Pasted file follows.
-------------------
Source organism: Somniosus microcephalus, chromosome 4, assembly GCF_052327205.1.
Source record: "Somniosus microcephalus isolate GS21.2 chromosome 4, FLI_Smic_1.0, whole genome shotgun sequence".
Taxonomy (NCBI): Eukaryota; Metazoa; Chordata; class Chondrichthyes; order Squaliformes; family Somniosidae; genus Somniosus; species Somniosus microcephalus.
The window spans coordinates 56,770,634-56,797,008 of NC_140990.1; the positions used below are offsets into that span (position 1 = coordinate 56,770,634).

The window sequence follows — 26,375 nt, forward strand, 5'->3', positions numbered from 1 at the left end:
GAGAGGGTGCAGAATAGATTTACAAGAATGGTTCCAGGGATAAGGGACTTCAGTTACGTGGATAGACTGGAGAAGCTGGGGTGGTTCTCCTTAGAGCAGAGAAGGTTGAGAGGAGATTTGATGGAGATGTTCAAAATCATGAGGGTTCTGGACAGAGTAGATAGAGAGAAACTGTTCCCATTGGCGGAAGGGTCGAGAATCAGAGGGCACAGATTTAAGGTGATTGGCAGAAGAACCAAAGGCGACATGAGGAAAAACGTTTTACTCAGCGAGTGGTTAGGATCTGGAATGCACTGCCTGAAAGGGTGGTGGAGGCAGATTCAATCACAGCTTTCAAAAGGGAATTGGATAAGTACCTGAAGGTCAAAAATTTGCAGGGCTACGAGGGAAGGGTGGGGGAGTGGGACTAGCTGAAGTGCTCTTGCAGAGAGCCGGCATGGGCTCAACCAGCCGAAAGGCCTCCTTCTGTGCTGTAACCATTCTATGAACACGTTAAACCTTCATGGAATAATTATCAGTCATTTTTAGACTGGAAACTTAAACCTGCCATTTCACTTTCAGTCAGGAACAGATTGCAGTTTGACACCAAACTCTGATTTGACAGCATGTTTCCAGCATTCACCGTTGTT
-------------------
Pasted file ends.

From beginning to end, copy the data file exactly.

Source organism: Somniosus microcephalus, chromosome 4, assembly GCF_052327205.1.
Source record: "Somniosus microcephalus isolate GS21.2 chromosome 4, FLI_Smic_1.0, whole genome shotgun sequence".
Taxonomy (NCBI): Eukaryota; Metazoa; Chordata; class Chondrichthyes; order Squaliformes; family Somniosidae; genus Somniosus; species Somniosus microcephalus.
The window spans coordinates 56,770,634-56,797,008 of NC_140990.1; the positions used below are offsets into that span (position 1 = coordinate 56,770,634).

The window sequence follows — 26,375 nt, forward strand, 5'->3', positions numbered from 1 at the left end:
GAGAGGGTGCAGAATAGATTTACAAGAATGGTTCCAGGGATAAGGGACTTCAGTTACGTGGATAGACTGGAGAAGCTGGGGTGGTTCTCCTTAGAGCAGAGAAGGTTGAGAGGAGATTTGATGGAGATGTTCAAAATCATGAGGGTTCTGGACAGAGTAGATAGAGAGAAACTGTTCCCATTGGCGGAAGGGTCGAGAATCAGAGGGCACAGATTTAAGGTGATTGGCAGAAGAACCAAAGGCGACATGAGGAAAAACGTTTTACTCAGCGAGTGGTTAGGATCTGGAATGCACTGCCTGAAAGGGTGGTGGAGGCAGATTCAATCACAGCTTTCAAAAGGGAATTGGATAAGTACCTGAAGGTCAAAAATTTGCAGGGCTACGAGGGAAGGGTGGGGGAGTGGGACTAGCTGAAGTGCTCTTGCAGAGAGCCGGCATGGGCTCAACCAGCCGAAAGGCCTCCTTCTGTGCTGTAACCATTCTATGAACACGTTAAACCTTCATGGAATAATTATCAGTCATTTTTAGACTGGAAACTTAAACCTGCCATTTCACTTTCAGTCAGGAACAGATTGCAGTTTGACACCAAACTCTGATTTGACAGCATGTTTCCAGCATTCACCGTTGTT